Once that’s done, your application will put the headers of every request into a message and put it on your requests queue. Once they’re there, we need to do something with them.

The Worker Server

To understand how to process our messages, it’s important to clarify the post-get-delete paradigm that IronMQ and a lot of other message queues use. Essentially, you put the message on the queue (which is what our webserver does), and one or more clients try to consume the message. To avoid multiple clients getting the same message (we don’t want to process a request twice) each client reserves a message for a set amount of time (1 minute by default in IronMQ, but it’s configurable) when they pull it off the queue. This message won’t be available for other clients to get until after the reservation has expired. This means that the client needs to delete the message within that reservation period, or another client will process the message. By requiring messages to be explicitly deleted, we can guarantee each message will be processed once: as soon as a client is done processing a message, it deletes it. If the client crashes while processing the message, the message simply returns to the queue for another client to process.

Workers are just programs that run on your servers. They’re anything that pulls a message off the queue and acts based on the data the message contains. Usually workers are either run at an interval, regularly processing queues, or they’re run as a daemon, continuously processing queues. These programs can be run on a single server or a cluster of servers, but the basic idea is that they are what acts on the data in your queue.

In our worker, we just want to store some basic information based on the request. We’ll start simple and just count the number of requests. We’re storing our information in Redis using redis-py, but you could store it in whatever storage system you like.

from iron_mq import IronMQ
import redis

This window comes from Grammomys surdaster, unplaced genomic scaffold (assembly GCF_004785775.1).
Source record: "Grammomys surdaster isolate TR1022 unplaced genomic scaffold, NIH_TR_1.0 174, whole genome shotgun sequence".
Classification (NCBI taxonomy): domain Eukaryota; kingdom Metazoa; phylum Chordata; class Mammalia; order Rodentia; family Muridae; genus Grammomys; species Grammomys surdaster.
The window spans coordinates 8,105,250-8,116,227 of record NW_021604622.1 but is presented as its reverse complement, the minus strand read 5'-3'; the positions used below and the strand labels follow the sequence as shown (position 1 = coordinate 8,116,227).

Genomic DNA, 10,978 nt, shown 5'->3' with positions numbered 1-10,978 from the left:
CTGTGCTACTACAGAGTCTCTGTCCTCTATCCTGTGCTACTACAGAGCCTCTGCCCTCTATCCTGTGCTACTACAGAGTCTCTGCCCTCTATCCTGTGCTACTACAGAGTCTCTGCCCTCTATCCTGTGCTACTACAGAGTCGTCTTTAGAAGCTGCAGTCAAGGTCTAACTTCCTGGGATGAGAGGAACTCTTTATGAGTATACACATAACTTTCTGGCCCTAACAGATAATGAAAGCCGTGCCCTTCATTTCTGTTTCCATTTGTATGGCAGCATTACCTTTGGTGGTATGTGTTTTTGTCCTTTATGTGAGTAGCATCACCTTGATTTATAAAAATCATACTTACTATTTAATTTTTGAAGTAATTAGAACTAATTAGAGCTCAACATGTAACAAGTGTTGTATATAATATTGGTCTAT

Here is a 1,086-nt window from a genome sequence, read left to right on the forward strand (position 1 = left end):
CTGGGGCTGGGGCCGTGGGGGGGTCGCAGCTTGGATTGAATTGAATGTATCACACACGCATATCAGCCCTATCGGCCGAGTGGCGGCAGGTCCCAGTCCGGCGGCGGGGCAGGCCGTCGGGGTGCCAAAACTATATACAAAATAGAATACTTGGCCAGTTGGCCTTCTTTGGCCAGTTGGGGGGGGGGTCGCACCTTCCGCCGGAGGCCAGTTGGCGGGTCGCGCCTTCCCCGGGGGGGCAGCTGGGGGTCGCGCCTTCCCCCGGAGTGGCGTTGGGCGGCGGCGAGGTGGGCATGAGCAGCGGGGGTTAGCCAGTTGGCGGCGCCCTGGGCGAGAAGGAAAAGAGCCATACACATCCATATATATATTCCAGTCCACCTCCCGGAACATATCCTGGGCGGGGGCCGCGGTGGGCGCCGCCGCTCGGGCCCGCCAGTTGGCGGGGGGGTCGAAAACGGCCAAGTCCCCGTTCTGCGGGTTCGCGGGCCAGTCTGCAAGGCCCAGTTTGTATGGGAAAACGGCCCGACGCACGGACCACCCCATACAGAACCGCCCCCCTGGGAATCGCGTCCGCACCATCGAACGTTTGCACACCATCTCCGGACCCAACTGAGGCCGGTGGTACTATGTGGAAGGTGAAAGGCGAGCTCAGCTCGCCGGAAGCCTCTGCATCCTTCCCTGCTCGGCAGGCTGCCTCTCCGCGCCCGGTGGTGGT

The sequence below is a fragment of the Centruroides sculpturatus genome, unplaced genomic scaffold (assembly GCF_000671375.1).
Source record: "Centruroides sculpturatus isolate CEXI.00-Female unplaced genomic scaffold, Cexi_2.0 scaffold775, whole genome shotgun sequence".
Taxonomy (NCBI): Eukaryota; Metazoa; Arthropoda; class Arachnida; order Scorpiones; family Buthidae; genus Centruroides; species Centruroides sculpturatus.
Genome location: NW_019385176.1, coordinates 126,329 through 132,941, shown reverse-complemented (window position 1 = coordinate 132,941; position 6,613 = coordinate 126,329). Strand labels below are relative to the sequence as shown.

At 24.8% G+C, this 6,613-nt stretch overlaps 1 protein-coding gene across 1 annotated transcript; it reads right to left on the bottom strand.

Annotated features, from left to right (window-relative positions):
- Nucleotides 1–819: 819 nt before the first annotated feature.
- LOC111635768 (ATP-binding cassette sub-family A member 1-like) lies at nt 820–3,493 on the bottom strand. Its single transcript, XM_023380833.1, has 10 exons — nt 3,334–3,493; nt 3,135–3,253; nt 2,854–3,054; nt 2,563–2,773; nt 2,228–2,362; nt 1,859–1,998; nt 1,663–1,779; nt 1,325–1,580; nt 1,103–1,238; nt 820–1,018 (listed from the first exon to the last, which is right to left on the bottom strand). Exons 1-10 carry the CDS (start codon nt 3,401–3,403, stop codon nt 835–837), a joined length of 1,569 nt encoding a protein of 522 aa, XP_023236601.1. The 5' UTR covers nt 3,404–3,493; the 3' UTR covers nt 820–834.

import time

mq = IronMQ(host="")
q = mq.queue("requests")
r = redis.StrictRedis()

while True: # poll indefinitely
    msg = q.get() # ask the queue for messages
    if len(msg["messages"]) < 1: # if there are no messages
        time.sleep(1) # wait a second
        continue # try again
    # if we made it this far, we have a message
    r.incr("requests") # increment the number of requests
    q.delete(msg["messages"][0]["id"]) # delete the message

That’s it! A very simple worker, but it serves its purpose: Redis is no longer connected to your request loop. If Redis goes down or takes ten seconds to respond (unlikely, but good to guard against), it won’t affect user requests.

Testing and Measuring

Now that we have the code set up, what does adding analytics to our application cost us? The answer should just be a single HTTP request to IronMQ. Depending on where your servers are, this could vary. We’re running these tests from New York, but you’d probably want to run them from your Rackspace servers. IronMQ is deployed on Rackspace, as well as other major cloud providers, so if you tell your client to store data in the Rackspace instance of IronMQ, you’ll have very low latencies.

To test our application, we’re going to disable the middleware (commenting out the QueueRequestMiddleware in our MIDDLEWARE_CLASSES) and run the siege benchmarking tool on the server:

siege -b -t10S http://localhost:8000

This assumes your app is running on localhost:8000. The URL we’re serving is just a static page that does nothing but spit out text using Django. We’re testing for the base Django functionality, so we want as little variation as possible, which means limiting interaction with our database. Our output is as follows:

Lifting the server siege...      done.

Transactions:               3329 hits
Availability:              99.25 %
Elapsed time:               9.16 secs
Data transferred:           0.06 MB
Response time:              0.04 secs
Transaction rate:         363.43 trans/sec
Throughput:             0.01 MB/sec
Concurrency:               14.82
Successful transactions:        3329